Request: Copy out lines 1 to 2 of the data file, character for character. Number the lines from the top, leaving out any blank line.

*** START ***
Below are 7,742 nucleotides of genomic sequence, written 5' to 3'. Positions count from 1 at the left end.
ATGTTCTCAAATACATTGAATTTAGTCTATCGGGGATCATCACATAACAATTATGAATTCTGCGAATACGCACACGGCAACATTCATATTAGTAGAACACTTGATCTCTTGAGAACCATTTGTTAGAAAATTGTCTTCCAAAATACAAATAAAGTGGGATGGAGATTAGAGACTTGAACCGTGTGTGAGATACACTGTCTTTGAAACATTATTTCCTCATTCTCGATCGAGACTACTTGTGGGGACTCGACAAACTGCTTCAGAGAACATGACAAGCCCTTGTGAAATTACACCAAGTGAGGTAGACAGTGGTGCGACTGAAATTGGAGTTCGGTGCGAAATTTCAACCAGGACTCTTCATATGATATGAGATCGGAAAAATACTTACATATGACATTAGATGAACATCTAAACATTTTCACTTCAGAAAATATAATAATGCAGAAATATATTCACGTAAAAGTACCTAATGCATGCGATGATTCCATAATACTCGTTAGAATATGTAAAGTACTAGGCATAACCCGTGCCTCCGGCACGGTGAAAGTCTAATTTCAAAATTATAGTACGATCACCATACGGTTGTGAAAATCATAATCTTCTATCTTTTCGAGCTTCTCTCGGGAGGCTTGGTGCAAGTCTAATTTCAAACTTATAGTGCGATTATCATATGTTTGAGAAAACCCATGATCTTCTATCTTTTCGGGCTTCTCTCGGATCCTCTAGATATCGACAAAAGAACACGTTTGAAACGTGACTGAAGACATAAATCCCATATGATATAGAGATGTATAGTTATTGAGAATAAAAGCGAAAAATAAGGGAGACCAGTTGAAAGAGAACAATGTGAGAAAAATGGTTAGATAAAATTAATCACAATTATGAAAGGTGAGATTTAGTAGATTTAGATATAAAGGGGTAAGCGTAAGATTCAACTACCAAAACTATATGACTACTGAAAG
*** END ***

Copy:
Below are 7,742 nucleotides of genomic sequence, written 5' to 3'. Positions count from 1 at the left end.
ATGTTCTCAAATACATTGAATTTAGTCTATCGGGGATCATCACATAACAATTATGAATTCTGCGAATACGCACACGGCAACATTCATATTAGTAGAACACTTGATCTCTTGAGAACCATTTGTTAGAAAATTGTCTTCCAAAATACAAATAAAGTGGGATGGAGATTAGAGACTTGAACCGTGTGTGAGATACACTGTCTTTGAAACATTATTTCCTCATTCTCGATCGAGACTACTTGTGGGGACTCGACAAACTGCTTCAGAGAACATGACAAGCCCTTGTGAAATTACACCAAGTGAGGTAGACAGTGGTGCGACTGAAATTGGAGTTCGGTGCGAAATTTCAACCAGGACTCTTCATATGATATGAGATCGGAAAAATACTTACATATGACATTAGATGAACATCTAAACATTTTCACTTCAGAAAATATAATAATGCAGAAATATATTCACGTAAAAGTACCTAATGCATGCGATGATTCCATAATACTCGTTAGAATATGTAAAGTACTAGGCATAACCCGTGCCTCCGGCACGGTGAAAGTCTAATTTCAAAATTATAGTACGATCACCATACGGTTGTGAAAATCATAATCTTCTATCTTTTCGAGCTTCTCTCGGGAGGCTTGGTGCAAGTCTAATTTCAAACTTATAGTGCGATTATCATATGTTTGAGAAAACCCATGATCTTCTATCTTTTCGGGCTTCTCTCGGATCCTCTAGATATCGACAAAAGAACACGTTTGAAACGTGACTGAAGACATAAATCCCATATGATATAGAGATGTATAGTTATTGAGAATAAAAGCGAAAAATAAGGGAGACCAGTTGAAAGAGAACAATGTGAGAAAAATGGTTAGATAAAATTAATCACAATTATGAAAGGTGAGATTTAGTAGATTTAGATATAAAGGGGTAAGCGTAAGATTCAACTACCAAAACTATATGACTACTGAAAG